Like many chronic conditions, chronic inflammatory bowel diseases (CIBDs), also known as cryptogenic inflammatory bowel diseases, have predominantly emerged since the Second World War in an environment that has become increasingly industrialised. Among the many aetiopathogenic hypotheses, changes to the microbiota concomitant with industrialisation appear to be playing a significant role.
This issue’s special report assesses the wealth of data already available on the microbiota of CIBDs. Essentially, this summary coordinated by Professor Philippe Marteau describes the plethora of mechanistic links potentially involving elements of the microbiota.While elements of knowledge abound, this knowledge is often liable to change as techniques are refined. At present, therefore, it is difficult and considered too soon to synthetically incorporate this data into simple physiopathological models. While there is still a long way to go, there is no doubt that a major part of the solutions will involve the gut microbiota.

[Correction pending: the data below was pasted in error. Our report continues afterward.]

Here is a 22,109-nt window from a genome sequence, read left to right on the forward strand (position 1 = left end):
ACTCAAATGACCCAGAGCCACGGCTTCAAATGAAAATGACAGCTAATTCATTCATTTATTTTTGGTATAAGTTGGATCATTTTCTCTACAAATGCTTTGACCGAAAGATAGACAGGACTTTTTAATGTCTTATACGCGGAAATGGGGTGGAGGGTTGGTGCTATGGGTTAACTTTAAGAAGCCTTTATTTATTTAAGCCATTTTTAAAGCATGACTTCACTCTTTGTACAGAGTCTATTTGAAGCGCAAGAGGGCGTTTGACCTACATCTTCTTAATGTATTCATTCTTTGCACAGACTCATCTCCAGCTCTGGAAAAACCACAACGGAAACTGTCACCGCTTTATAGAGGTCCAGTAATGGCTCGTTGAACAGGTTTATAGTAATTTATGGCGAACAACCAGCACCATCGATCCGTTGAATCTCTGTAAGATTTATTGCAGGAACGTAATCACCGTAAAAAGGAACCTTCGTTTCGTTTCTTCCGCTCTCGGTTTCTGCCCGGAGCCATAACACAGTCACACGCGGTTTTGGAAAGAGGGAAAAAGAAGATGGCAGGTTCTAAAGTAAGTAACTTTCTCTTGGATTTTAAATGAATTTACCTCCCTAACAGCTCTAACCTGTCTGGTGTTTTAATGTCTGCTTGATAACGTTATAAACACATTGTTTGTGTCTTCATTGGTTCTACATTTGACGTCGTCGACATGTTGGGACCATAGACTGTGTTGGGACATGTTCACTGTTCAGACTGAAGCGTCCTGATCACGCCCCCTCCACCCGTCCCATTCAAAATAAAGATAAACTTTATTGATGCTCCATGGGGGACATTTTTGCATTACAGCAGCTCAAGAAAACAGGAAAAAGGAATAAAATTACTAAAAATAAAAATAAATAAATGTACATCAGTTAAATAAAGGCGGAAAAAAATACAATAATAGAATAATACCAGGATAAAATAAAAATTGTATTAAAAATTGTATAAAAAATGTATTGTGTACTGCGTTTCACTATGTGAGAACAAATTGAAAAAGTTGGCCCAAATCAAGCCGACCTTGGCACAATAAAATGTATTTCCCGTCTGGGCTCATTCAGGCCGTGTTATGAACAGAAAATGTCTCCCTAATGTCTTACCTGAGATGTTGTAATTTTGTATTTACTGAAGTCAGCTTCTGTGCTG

In this issue, the interview with Alain Olympie, Director of the Association François Aupetit (AFA) highlights the importance of patients’ associations such as this, both for the various forms of patient support it provides, but also for its contribution to the advancement of knowledge. Looking beyond the still inadequate levels of evidence, this interview provides an opportunity to stress the need to accept pragmatic treatment approaches given probiotics’ wide appeal among patients with a CIBD.
I hope you enjoy reading this issue.